In some cases, overwritten dash cam footage can still be retrieved. Though, it’s important to remember to act quickly in this situation, because the longer that the rogue footage is left, the higher the risk of not being able to retrieve it. Once you’ve connected your dash cam drive to your computer, using a data recovery tool could prove to be successful.
What are examples of good dash cams?
As with almost any subcategory in the technology industry, the number of options available to customers seems to be ever-growing. The dash cam market is no different, and as such, there are plenty of good examples currently present.
The Transcend 220 can recognise motorway road markings and warn you if you stray out of lane, while the Garmin Nuvicam will warn you if it thinks you could collide with the vehicle ahead, as well as featuring a built-in sat nav. Some dash cams will also include the location of speed cameras and alert you as you approach them.
Best dash cam for extra features
The most notable development with dash cams is that some can also act as navigation systems while offering safety technology such as forward collision warning and lane-departure warning integrated into them. The aforementioned Transcend 220 and Garmin Nuvicam are two examples of dash cams that host some of these features.
Best dash cam for clarity
It’s worth delving into the specifications and reading reviews before choosing a dash cam to ensure it’ll film clearly when there’s lots of glare from the sun and at night. A handful of dash cams have polarised lenses to help combat reflections and glare, and they can be worth seeking out, as an insurance company may well reject footage that’s obscured by glare. Examples of dash cams worth considering in this regard are the Nextbase 512G and 402 models.
Best dash cam-related apps
Dash cams from brands like iOn let you view footage on a smartphone without having to remove the camera or connect it to a computer. Consider the quality and compatibility of the dash cam mount with your car, too, given that models like the Transcend 200 and 220 come with clever mounts that can be fitted behind the rearview mirror, improving safety and reducing clutter. Another example of this is the Garmin 55 Plus, which comes with a magnetic fitting for easier removal.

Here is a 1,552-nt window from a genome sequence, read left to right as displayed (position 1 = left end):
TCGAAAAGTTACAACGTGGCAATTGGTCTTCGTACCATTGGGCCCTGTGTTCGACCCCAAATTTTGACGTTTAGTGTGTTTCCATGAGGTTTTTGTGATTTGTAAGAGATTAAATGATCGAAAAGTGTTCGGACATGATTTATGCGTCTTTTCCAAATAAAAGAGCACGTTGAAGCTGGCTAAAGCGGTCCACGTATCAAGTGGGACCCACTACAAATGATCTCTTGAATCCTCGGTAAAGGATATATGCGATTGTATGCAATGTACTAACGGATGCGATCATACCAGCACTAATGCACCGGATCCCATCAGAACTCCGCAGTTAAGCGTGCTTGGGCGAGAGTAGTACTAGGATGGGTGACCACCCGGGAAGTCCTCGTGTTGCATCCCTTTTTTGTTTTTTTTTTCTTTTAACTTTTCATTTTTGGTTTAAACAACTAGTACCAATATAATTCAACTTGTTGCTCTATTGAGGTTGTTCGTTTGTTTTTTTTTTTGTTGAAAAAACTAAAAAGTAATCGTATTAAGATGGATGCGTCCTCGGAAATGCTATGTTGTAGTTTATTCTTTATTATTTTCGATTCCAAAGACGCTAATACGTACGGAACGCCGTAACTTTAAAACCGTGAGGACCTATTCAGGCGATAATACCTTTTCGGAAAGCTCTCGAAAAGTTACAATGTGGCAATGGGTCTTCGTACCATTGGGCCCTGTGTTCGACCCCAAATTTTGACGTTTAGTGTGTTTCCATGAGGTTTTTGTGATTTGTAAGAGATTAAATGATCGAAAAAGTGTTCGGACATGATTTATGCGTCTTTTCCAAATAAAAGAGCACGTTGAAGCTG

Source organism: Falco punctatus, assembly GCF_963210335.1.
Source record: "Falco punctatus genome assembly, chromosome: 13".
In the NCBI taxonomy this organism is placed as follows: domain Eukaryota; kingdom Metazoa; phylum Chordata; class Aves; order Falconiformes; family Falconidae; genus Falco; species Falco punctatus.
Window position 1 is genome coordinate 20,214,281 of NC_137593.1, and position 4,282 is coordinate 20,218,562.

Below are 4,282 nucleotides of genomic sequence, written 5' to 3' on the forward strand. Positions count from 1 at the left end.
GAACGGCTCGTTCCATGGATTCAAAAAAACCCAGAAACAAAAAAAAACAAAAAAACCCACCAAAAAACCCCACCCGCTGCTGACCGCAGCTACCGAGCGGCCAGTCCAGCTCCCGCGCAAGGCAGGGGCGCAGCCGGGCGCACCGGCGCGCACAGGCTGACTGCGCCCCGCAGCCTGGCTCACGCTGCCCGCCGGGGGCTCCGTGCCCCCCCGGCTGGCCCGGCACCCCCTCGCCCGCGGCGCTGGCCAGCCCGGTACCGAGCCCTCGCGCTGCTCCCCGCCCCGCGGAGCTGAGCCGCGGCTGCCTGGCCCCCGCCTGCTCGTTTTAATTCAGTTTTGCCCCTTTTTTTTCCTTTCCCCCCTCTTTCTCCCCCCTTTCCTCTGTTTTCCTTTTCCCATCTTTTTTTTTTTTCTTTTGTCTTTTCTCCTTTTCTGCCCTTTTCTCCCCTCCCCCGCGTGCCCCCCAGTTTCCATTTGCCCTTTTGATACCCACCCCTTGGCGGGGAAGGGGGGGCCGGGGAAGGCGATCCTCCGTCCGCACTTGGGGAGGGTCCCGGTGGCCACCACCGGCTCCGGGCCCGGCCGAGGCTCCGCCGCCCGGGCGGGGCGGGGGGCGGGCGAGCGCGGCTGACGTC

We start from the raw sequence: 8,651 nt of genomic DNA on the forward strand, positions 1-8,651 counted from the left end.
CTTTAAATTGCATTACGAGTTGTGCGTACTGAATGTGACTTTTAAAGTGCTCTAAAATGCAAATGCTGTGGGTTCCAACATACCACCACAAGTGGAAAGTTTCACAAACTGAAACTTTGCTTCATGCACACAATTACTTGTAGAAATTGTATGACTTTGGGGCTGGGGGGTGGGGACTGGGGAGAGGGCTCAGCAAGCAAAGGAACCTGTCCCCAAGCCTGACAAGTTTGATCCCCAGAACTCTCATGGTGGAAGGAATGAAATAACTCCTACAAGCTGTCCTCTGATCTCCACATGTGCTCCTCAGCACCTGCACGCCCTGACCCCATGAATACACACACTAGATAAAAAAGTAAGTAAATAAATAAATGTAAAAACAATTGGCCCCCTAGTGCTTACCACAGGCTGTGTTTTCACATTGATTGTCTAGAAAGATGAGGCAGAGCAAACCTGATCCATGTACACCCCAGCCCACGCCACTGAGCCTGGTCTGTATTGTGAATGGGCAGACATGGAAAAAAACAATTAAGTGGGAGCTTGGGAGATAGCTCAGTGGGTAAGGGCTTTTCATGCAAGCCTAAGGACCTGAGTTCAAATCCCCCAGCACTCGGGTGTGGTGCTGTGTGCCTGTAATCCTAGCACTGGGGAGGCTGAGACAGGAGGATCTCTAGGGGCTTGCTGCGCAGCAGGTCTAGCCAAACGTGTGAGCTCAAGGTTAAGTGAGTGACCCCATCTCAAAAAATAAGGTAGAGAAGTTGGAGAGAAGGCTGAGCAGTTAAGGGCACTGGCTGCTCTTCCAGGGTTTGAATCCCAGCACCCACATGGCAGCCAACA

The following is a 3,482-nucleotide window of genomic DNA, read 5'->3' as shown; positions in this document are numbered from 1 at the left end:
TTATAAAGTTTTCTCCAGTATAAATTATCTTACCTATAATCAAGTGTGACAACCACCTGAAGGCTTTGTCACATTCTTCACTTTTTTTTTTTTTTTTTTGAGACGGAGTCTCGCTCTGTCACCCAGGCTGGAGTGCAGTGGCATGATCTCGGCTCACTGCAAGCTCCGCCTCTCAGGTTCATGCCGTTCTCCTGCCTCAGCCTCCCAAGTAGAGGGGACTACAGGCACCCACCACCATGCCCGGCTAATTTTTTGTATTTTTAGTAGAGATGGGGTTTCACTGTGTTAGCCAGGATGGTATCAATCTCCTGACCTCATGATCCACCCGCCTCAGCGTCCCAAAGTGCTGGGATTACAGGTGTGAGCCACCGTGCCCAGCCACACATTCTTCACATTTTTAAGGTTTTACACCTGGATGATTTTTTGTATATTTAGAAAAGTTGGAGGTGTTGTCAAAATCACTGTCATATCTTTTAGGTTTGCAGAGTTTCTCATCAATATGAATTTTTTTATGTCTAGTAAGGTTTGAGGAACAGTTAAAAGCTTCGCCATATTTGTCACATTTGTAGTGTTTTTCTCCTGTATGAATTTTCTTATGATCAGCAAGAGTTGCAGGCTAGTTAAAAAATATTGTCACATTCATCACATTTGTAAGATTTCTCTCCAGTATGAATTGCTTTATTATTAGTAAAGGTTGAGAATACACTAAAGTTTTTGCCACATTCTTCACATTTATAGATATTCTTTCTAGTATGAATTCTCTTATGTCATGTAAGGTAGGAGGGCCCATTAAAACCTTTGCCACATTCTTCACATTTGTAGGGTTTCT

Best value dash cams
The Transcend DrivePro 220 dash cam offers great value at around £130, with forward collision technology included, although it can be overly sensitive. For a similar price, the Garmin 30 is a capable and compact model, which is easy to operate. For less than £150, the Silent Witness SW006 is also able to record in high-definition and comes with an 8GB memory card in the box.
Best dash cam for versatility
If you’re also looking for an action camera to record your activity outside the car, the JooVuu also works as a dash cam and has a range of mounts and a polarising filter. With the correct app installed, you can also use your mobile phone as a dash cam, or even resurrect a smartphone that you’re no longer using.
There are downsides, however: most won’t display the footage they’re recording live, as this is technically against the law in the UK. Mobile apps are also less likely to automatically save crash footage and the memory can run out easily. For these reasons, and the fact your phone’s camera hasn’t been optimised for the job at hand, we’d recommend using a purpose-built dash cam.
Are you looking to update your car with more technology, but don’t know where to start? Check out our explainer guide on what Apple CarPlay is, or what the advantages of installing a black box could be.